Ghanaian housing design methods have evolved over time and a walk through different parts of Accra will reveal a dynamic mix of buildings that could give you a snapshot of the demands of the particular era in which they were built. Building design, like fashion, is not static but keeps evolving to suit the times. The building environment is influenced by a number of characteristics such as the materials available, building technology and many others. The Ghanaian building scene remains no different and here is how building design has changed over time.
Before the arrival of the Europeans in Ghana, the traditional Ghanaian architecture was mainly influenced by the size of the family or group in the settlement, religious beliefs as well as considerations of climate. Most pre-colonial buildings were mainly made of clay and roofed with thatch or palm branches. The buildings were designed in courtyard style. This enabled all members of a particular lineage to live within the same compound. The building design of the mud houses aimed to harness the communal culture of the people and support the establishment of the extended family system. The mud houses made sense for their coolness in the hot tropical climate and the traditional Asante building, for instance, is listed as World Heritage Property by UNESCO because of its impressiveness in terms of construction, design, cleanliness and comfort.
With the arrival of the Europeans came the introduction of new building material, technology and design to the then Gold-Coast. Buildings in the colonial area were made of cement, marble and polished wood. They had a blocky and sturdy design with open balconies, rooftop verandahs, grand staircases and arched windows. The windows were mainly made of wood with pitched roofs to adequately shed water during rains. These buildings were formidable as castles and forts and also served as living quarters for colonial masters and prisons for slaves. Schools, churches, post offices and other administrative buildings were all designed in like manner, as most local buildings begun to mimic the designs of the Europeans in the colonial era. These designs were carried through even after independence and today, some of these buildings, mainly found in coastal parts of Ghana such as Cape Coast and old Accra neighbourhoods like Osu, Asylum Down and Adabraka remain functional.
Post – Colonial Era
After colonisation, a number of Ghanaians had been westernised or, at least, received formal education. There was access to more sophisticated building material and furnishings from all across the world. The Ghanaian had also developed exotic tastes and these tastes reflected in the building designs. Buildings in the post-colonial era were less stocky than those in the colonial era. Most buildings were made out of cement blocks and roofed with corrugated iron or slate. Terrazo-decorated walls and floors were also popular during this era with windows made of glass louvre blades and rubber netting. Most people also employed designed blocks to decorate their porches and the top of their walls. These buildings were mainly detached houses occupied by a nuclear family since the extended family system was gradually fading out.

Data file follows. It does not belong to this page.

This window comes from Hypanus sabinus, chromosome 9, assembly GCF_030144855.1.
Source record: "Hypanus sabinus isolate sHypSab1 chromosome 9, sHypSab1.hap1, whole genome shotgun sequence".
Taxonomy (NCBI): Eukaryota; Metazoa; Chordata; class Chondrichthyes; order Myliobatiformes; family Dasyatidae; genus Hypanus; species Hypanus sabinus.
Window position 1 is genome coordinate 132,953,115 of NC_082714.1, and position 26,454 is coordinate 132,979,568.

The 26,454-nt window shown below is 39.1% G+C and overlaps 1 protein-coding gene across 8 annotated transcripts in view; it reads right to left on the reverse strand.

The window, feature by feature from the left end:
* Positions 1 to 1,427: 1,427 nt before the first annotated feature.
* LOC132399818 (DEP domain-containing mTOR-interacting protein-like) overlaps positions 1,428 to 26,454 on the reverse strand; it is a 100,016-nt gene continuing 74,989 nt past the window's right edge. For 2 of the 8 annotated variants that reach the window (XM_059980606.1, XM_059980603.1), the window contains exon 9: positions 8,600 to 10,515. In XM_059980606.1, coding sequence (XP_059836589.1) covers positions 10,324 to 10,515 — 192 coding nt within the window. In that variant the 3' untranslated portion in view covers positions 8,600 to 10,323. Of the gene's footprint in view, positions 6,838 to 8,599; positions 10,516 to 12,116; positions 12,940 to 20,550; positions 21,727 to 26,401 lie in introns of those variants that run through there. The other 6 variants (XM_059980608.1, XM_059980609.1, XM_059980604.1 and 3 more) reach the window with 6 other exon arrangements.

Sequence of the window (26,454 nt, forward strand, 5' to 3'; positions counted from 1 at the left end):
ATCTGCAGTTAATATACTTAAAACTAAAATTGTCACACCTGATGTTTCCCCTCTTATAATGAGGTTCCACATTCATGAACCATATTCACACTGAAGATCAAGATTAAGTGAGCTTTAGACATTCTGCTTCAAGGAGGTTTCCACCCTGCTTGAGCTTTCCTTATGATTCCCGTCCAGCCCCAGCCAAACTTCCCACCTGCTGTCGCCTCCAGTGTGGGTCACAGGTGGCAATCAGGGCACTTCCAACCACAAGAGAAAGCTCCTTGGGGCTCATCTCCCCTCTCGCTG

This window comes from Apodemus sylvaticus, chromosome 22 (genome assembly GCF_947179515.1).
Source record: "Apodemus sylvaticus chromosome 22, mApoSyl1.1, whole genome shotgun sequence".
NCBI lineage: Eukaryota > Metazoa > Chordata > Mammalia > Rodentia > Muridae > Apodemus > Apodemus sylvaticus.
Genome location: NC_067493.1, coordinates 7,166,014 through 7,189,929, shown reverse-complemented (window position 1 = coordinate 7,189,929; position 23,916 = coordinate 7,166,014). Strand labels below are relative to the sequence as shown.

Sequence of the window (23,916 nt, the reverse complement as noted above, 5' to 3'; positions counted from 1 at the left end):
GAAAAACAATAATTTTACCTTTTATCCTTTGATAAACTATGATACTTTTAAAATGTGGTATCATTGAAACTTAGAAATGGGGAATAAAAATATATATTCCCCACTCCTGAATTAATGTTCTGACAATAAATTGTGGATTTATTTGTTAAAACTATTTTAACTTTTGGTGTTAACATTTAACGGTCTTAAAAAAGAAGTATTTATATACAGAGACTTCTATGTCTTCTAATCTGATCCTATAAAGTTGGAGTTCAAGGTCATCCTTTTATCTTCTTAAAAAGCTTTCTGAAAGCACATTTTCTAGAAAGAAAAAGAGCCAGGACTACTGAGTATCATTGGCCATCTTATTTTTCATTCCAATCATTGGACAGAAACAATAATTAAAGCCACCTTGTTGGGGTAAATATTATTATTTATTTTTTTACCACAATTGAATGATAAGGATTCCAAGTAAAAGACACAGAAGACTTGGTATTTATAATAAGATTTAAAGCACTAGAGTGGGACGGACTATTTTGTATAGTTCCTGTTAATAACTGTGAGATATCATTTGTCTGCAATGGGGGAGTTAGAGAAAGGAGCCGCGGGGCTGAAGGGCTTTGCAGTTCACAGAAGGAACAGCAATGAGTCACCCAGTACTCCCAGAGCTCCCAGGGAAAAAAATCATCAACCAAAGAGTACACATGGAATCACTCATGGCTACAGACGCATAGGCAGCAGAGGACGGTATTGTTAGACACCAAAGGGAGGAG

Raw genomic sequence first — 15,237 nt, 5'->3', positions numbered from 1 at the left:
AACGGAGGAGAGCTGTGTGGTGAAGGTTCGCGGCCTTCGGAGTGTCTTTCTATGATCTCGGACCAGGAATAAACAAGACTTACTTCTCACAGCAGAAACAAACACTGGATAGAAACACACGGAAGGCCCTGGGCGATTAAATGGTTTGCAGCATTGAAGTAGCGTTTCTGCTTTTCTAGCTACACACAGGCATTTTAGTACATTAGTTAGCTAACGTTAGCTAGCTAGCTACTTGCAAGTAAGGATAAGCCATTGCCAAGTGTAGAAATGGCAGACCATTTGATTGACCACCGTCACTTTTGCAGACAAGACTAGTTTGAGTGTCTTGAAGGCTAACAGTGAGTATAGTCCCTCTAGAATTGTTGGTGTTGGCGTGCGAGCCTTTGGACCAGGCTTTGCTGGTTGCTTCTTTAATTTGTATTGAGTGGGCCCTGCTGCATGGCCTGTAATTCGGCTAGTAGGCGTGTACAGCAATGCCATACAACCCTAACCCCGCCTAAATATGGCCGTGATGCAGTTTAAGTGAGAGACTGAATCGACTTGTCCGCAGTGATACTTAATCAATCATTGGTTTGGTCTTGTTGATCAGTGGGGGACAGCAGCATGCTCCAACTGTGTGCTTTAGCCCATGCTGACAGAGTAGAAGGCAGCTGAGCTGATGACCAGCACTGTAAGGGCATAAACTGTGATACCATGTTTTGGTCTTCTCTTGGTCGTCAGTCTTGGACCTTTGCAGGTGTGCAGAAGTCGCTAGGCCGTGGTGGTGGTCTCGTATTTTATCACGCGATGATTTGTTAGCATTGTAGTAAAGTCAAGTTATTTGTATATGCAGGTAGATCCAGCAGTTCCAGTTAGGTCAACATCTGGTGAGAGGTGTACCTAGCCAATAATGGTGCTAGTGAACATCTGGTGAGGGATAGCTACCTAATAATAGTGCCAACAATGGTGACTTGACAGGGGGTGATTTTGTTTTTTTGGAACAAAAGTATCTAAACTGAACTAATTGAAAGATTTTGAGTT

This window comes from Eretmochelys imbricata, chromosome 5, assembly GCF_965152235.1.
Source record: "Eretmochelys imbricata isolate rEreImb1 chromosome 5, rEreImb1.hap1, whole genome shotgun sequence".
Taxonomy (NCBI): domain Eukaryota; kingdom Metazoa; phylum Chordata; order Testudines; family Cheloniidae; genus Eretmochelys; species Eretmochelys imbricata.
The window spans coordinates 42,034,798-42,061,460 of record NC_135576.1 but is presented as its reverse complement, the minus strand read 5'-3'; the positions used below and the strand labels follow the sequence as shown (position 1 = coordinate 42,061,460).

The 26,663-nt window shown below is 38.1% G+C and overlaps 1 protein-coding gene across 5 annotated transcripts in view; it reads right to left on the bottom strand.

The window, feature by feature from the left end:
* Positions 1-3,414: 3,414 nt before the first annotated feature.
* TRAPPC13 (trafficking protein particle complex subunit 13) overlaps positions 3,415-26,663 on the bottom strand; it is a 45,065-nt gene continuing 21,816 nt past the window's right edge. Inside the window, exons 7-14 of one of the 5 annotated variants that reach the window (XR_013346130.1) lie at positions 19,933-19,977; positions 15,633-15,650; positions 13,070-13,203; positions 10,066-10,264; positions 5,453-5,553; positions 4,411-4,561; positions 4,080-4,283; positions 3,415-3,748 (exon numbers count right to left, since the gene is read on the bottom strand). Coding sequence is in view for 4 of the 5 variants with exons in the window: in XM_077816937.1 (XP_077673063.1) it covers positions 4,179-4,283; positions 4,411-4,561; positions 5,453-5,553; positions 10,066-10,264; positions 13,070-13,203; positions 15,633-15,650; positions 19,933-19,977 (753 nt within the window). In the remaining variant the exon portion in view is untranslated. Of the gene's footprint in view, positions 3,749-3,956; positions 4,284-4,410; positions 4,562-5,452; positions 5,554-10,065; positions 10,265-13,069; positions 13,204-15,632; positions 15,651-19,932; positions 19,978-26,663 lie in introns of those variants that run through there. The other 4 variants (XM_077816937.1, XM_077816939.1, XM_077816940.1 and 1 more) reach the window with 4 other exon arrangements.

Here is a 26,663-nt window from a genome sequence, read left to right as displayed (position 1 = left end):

Today, economic growth and the increasing international community has greatly influenced building designs in Ghana. Modern Ghanaian buildings have distinct shapes with very clean cut lines as well as large and prominent windows. There is an emphasis on large open interior spaces and an expansive use of glass and wrought iron. Most traditional building elements like wood are usually added to improve aesthetics of the home. Contemporary buildings in Ghana are designed to take advantage of natural light and ventilation and are big on environmental friendliness and energy conservation. These buildings are usually designed by both local and international architects who can be credited with the increasing number of high rise buildings and eco-friendly developments in Accra. A popular landmark that greatly captures recent Ghanaian building trends would be the building developments in Airport City. These modern designs are not only limited to commercial property but residential property as well. There is an increasing demand for modern apartments for rent in complexes sporting amenities such as pools and gyms. Several beautifully designed homes can also be found in and around Accra’s prime neighbourhoods like East Legon and Dzorwulu.
Building in Ghana requires huge financial commitments and the trendier the building design, the greater the cost. The shift to modern building designs could either be attributed to the increasing wealth of Ghanaians or globalisation. With increasing foreign investment in the Ghanaian real estate scene, the most pertinent question that lingers on the mind of most home seekers is whether to build or to buy? Each option certainly provides merit and demerits however, it still remains that whether bought or built, these buildings are likely to take after modern building design in Ghana. Culture is truly dynamic and the evolution of our building designs can be said to be a reflection of our current knowledge, technology, finance and tastes as Ghanaians.